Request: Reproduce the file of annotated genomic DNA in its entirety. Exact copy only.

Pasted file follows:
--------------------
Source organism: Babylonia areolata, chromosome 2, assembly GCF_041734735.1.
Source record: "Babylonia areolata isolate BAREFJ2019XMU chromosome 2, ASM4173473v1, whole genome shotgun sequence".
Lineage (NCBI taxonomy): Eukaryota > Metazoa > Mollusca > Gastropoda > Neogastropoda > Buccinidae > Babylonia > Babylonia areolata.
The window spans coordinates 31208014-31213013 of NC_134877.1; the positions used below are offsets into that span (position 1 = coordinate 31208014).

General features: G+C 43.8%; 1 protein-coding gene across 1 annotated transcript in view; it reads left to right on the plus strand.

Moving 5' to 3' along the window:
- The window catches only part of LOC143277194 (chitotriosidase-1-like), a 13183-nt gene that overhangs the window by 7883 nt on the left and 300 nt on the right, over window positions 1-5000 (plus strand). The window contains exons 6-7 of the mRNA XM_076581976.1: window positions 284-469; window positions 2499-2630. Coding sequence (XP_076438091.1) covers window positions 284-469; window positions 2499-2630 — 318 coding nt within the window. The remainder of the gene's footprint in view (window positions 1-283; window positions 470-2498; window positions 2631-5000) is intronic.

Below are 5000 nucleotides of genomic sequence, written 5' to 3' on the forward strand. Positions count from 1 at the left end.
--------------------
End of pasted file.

Source organism: Babylonia areolata, chromosome 2, assembly GCF_041734735.1.
Source record: "Babylonia areolata isolate BAREFJ2019XMU chromosome 2, ASM4173473v1, whole genome shotgun sequence".
Lineage (NCBI taxonomy): Eukaryota > Metazoa > Mollusca > Gastropoda > Neogastropoda > Buccinidae > Babylonia > Babylonia areolata.
The window spans coordinates 31208014-31213013 of NC_134877.1; the positions used below are offsets into that span (position 1 = coordinate 31208014).

General features: G+C 43.8%; 1 protein-coding gene across 1 annotated transcript in view; it reads left to right on the plus strand.

Moving 5' to 3' along the window:
- The window catches only part of LOC143277194 (chitotriosidase-1-like), a 13183-nt gene that overhangs the window by 7883 nt on the left and 300 nt on the right, over window positions 1-5000 (plus strand). The window contains exons 6-7 of the mRNA XM_076581976.1: window positions 284-469; window positions 2499-2630. Coding sequence (XP_076438091.1) covers window positions 284-469; window positions 2499-2630 — 318 coding nt within the window. The remainder of the gene's footprint in view (window positions 1-283; window positions 470-2498; window positions 2631-5000) is intronic.

Below are 5000 nucleotides of genomic sequence, written 5' to 3' on the forward strand. Positions count from 1 at the left end.